Exotic locations hours from the nearest population are a powerful draw. The prospect of experiencing something that no one else ever has is difficult to refuse, and daydreams of unexplored wrecks and undiscovered ecosystems are hard to ignore. With these thrills come specific challenges and significant risks that can put unprepared travelers in harm’s way. Here’s what you’ll have to contend with before you plan your next remote dream expedition.
In well-populated areas, you’re unlikely to spend more than a few minutes with a seriously injured person before professional first responders arrive to stabilize and transport them. In the time it takes to call emergency services and have an ambulance dispatched, a patient can be in the hands of expert healthcare providers and out of your care. In the most remote environments, however, your traveling companions may be all you have. If you or a dive buddy becomes ill or injured and the nearest help is a day’s travel away, you may find yourself forced to provide care to the best of your ability until more qualified care can be reached.
This means that even minor wounds must be cleaned thoroughly to prevent infection, and you may need to source or construct splints, wraps or slings to limit further injury to bones or muscles. You may be required to administer medications as well, and careful notes of dosage and administration time should be kept for health care providers when they can be reached.
When providing care over an extended period, the burden of care is significantly greater than just stabilizing a patient and attending to their wounds. Caregivers must find ways to help injured companions stay nourished, hydrated, warm and able to relieve themselves. It isn’t just training, planning and sound judgment that are helpful in these extended-care situations; good bedside manner and a willingness to provide comfort and encouragement are important as well.
Hospitals, clinics, and ambulances offer climate control, shelter, light and other amenities that can be hard to find in field camps and wilderness settings. Be prepared to care for injured traveling companions in the dark and while susceptible to weather, or to find portable shelter solutions. You may face rain and high winds, the sun’s relentless rays, lethargy-inducing heat or finger-numbing cold as you administer aid, dependent on your location. Extreme weather makes injuries more likely, and thus you are more likely to have to provide care while dealing with the weather that contributed to the injury. Evacuation to a higher level of medical care will not be necessary for every minor injury, but simple trips to a doctor for infections and other seemingly mundane problems can easily become daylong ordeals.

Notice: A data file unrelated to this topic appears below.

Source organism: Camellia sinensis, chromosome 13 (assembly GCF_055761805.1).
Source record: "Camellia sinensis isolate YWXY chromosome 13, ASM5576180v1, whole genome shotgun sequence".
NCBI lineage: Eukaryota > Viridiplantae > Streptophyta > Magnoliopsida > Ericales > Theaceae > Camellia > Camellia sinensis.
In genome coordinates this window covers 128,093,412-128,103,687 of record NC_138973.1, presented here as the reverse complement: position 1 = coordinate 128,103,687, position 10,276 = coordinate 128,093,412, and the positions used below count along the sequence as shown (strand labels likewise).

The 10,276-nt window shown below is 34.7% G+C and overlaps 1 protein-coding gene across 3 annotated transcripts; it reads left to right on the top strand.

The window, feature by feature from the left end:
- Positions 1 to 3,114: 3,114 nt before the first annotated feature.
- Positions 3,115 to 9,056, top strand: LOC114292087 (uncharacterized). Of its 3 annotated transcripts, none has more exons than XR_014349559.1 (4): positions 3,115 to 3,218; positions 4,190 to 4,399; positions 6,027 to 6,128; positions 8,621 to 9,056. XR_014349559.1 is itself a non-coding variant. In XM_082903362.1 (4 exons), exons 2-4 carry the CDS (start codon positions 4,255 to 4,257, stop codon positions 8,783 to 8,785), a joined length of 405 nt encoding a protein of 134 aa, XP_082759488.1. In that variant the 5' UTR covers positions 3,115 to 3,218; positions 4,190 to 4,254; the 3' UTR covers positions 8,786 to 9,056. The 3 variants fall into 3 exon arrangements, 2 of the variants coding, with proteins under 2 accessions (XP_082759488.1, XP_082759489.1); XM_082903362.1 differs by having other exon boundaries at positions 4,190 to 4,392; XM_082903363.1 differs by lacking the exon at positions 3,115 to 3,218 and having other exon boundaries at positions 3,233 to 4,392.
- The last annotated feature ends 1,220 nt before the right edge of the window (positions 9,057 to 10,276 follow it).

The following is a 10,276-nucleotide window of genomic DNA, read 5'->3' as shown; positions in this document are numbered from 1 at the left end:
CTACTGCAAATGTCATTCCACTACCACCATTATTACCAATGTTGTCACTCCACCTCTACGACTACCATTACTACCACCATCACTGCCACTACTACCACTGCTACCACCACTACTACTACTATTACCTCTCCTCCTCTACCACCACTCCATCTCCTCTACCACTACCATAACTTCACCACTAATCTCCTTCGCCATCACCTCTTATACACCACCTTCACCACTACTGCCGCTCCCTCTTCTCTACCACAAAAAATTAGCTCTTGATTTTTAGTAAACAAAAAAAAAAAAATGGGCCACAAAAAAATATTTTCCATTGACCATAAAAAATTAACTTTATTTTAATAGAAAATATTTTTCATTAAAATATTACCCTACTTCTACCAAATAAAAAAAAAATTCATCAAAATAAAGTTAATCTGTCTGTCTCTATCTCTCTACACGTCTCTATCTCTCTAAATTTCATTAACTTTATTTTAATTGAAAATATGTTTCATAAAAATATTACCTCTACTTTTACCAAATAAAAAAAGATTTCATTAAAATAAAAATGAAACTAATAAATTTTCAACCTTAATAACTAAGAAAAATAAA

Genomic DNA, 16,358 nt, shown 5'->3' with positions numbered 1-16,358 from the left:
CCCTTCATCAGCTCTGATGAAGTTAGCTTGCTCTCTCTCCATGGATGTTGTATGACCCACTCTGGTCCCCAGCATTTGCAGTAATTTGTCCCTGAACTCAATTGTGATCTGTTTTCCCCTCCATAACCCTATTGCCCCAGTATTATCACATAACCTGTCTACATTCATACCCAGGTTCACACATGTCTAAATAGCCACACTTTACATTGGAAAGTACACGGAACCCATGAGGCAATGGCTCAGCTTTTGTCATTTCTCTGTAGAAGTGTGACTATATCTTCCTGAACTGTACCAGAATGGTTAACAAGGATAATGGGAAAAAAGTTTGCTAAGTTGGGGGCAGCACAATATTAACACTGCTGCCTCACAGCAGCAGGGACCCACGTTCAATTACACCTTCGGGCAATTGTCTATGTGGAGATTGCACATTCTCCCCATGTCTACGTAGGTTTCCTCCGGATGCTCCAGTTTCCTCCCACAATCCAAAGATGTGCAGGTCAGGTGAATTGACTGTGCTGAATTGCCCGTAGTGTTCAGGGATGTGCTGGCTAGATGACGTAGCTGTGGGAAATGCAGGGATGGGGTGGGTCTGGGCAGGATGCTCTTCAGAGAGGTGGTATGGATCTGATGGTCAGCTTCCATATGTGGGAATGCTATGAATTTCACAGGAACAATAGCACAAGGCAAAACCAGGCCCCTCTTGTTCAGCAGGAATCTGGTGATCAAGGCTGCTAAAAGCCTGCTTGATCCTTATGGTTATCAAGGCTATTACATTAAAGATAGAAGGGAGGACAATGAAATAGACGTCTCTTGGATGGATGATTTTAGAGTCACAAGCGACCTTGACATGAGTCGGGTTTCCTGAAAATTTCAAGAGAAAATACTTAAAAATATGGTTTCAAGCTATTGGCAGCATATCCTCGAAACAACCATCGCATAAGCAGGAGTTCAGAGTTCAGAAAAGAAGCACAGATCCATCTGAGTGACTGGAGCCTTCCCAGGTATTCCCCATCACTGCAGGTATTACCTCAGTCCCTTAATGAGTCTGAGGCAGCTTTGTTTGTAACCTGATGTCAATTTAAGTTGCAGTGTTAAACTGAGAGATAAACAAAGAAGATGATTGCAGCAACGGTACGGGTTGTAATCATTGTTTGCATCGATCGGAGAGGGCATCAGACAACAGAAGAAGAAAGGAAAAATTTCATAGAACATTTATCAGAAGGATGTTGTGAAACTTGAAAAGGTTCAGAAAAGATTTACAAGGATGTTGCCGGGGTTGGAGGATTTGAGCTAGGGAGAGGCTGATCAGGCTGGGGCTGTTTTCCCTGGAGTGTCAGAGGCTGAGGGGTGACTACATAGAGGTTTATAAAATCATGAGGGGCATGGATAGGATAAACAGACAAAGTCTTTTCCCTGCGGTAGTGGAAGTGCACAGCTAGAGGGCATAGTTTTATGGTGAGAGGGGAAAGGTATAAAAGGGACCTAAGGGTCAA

When an ambulance arrives at the scene of an accident, it comes loaded with equipment designed to relieve the sick or injured. When no ambulance is available, you’re forced to rely only on what you’ve managed to bring with you or sourced locally. This means you’ll have to spend a significant amount of time deciding what equipment to bring on a trip and speculating on the most likely emergency scenarios if you want to improve the chance that you’ll be equipped to deal with an emergency while managing the weight of your luggage. By the same token, it means that you may also need to improvise important equipment that you did not, or could not, bring with you — effective improvisation is an essential skill in wilderness medicine.
Whether you need to improvise a splint with sticks and T-shirts, make a stretcher to transport a patient to an airstrip, or fashion any number of bandages, slings and compression devices with repurposed clothing, creativity and willingness to try novel approaches can make a huge difference in an emergency.
The balance between having enough equipment and either too much to travel with or too little to prepare for emergencies can be difficult. Necessities like first-aid kits and emergency oxygen are a given for divers, but things like a headlamp to help treat an injured dive buddy at night often go overlooked. Extra water, sunscreen, and insect repellent will be appreciated by all if the group is forced to stop in an exposed area because of injury or illness. A spare insulating layer and exposure protection, like wide-brimmed hats and rain jackets, can make an enormous difference in the comfort of an injured person in the field, and a simple notebook and pen can make an incredibly valuable log of patient condition for health care providers.
Before you travel to a remote area, carefully research the injuries you’re most likely to face, the vaccinations and political precautions you may need, and take full advantage of resources like the local U.S. Embassy, the World Health Organization, and the U.S. State Department.
For more information on travel safety, visit DAN.org or call 1-919-684-2948.